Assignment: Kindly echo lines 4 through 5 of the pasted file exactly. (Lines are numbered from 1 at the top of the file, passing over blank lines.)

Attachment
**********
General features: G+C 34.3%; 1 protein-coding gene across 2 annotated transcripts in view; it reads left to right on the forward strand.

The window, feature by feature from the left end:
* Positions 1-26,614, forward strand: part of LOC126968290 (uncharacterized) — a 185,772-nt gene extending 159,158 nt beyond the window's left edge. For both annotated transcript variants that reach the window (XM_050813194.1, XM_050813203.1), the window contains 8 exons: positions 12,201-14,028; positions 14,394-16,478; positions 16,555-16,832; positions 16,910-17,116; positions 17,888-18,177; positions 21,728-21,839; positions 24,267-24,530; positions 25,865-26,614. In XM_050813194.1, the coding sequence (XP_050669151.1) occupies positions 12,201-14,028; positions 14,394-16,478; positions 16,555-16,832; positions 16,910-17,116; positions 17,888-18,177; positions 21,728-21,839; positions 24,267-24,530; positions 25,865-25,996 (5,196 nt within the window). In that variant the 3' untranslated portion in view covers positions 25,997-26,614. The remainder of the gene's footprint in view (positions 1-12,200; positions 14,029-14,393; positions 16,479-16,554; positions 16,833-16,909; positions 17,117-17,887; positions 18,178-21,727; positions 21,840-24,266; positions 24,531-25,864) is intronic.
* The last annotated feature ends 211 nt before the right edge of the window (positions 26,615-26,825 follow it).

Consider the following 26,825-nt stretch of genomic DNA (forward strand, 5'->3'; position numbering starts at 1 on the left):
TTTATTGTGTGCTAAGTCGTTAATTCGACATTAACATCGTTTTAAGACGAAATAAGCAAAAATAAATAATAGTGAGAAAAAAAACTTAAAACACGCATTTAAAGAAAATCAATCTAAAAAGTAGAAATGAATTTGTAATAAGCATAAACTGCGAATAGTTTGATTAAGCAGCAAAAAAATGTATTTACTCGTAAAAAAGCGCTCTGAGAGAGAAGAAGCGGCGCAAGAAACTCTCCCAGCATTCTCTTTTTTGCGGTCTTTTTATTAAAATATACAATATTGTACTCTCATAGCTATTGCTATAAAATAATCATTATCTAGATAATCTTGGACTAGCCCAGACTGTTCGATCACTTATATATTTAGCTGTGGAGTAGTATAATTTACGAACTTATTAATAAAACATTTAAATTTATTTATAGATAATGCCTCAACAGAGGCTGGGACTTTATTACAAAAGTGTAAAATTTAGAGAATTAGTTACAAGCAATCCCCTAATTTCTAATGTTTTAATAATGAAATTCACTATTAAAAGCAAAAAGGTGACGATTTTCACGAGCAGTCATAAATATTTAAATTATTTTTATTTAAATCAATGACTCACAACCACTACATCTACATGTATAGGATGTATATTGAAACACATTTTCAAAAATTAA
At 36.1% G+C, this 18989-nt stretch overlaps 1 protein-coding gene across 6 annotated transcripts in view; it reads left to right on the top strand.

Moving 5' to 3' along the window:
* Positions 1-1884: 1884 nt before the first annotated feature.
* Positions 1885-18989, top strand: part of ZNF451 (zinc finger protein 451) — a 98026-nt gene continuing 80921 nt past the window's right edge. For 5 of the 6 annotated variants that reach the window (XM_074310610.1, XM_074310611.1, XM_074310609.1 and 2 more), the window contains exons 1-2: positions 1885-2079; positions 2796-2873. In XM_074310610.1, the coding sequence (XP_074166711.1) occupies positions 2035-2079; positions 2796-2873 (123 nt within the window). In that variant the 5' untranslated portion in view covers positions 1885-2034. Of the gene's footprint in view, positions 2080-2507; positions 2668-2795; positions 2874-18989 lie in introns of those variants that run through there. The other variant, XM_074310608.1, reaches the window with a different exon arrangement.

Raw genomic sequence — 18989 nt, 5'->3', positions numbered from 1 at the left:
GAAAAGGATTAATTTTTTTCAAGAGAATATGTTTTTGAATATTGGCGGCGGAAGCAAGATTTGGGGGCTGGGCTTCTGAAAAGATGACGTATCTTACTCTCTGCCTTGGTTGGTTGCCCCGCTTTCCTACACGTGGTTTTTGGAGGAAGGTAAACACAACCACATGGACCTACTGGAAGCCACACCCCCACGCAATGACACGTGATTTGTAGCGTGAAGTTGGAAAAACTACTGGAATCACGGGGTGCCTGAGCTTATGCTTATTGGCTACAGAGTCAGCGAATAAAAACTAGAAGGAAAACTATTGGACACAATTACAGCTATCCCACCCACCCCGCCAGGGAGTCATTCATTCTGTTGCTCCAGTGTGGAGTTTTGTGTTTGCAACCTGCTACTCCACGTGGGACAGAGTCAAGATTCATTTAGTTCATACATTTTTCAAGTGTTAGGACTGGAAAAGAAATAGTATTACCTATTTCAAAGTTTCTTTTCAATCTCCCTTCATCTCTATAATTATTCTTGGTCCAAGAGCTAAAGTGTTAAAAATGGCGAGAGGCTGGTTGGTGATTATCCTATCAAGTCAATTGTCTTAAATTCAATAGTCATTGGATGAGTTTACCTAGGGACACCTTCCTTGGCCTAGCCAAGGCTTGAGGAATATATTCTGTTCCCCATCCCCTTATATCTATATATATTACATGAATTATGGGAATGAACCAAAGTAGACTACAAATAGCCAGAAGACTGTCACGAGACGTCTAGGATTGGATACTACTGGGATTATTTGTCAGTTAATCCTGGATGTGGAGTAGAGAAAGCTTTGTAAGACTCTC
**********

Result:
* The last annotated feature ends 211 nt before the right edge of the window (positions 26,615-26,825 follow it).

Consider the following 26,825-nt stretch of genomic DNA (forward strand, 5'->3'; position numbering starts at 1 on the left):